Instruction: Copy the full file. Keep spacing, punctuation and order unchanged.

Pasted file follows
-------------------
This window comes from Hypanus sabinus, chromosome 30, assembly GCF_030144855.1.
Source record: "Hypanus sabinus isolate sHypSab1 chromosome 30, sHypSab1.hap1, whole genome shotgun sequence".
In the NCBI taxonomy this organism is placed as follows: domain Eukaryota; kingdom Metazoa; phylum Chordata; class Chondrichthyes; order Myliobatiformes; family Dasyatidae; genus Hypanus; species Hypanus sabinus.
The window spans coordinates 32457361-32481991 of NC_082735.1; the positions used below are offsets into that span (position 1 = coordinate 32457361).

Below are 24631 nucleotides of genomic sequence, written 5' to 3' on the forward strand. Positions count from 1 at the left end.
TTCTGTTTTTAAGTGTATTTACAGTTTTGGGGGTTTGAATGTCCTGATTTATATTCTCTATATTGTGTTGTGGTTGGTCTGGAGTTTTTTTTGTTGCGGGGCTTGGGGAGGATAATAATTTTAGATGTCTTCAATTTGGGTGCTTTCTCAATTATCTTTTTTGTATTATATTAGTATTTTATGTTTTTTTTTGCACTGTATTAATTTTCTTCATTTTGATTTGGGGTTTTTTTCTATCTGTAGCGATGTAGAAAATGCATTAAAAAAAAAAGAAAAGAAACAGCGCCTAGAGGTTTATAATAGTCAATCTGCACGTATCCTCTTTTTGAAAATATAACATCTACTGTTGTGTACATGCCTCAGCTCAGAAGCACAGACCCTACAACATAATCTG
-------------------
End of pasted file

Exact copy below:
This window comes from Hypanus sabinus, chromosome 30, assembly GCF_030144855.1.
Source record: "Hypanus sabinus isolate sHypSab1 chromosome 30, sHypSab1.hap1, whole genome shotgun sequence".
In the NCBI taxonomy this organism is placed as follows: domain Eukaryota; kingdom Metazoa; phylum Chordata; class Chondrichthyes; order Myliobatiformes; family Dasyatidae; genus Hypanus; species Hypanus sabinus.
The window spans coordinates 32457361-32481991 of NC_082735.1; the positions used below are offsets into that span (position 1 = coordinate 32457361).

Below are 24631 nucleotides of genomic sequence, written 5' to 3' on the forward strand. Positions count from 1 at the left end.
TTCTGTTTTTAAGTGTATTTACAGTTTTGGGGGTTTGAATGTCCTGATTTATATTCTCTATATTGTGTTGTGGTTGGTCTGGAGTTTTTTTTGTTGCGGGGCTTGGGGAGGATAATAATTTTAGATGTCTTCAATTTGGGTGCTTTCTCAATTATCTTTTTTGTATTATATTAGTATTTTATGTTTTTTTTTGCACTGTATTAATTTTCTTCATTTTGATTTGGGGTTTTTTTCTATCTGTAGCGATGTAGAAAATGCATTAAAAAAAAAAGAAAAGAAACAGCGCCTAGAGGTTTATAATAGTCAATCTGCACGTATCCTCTTTTTGAAAATATAACATCTACTGTTGTGTACATGCCTCAGCTCAGAAGCACAGACCCTACAACATAATCTG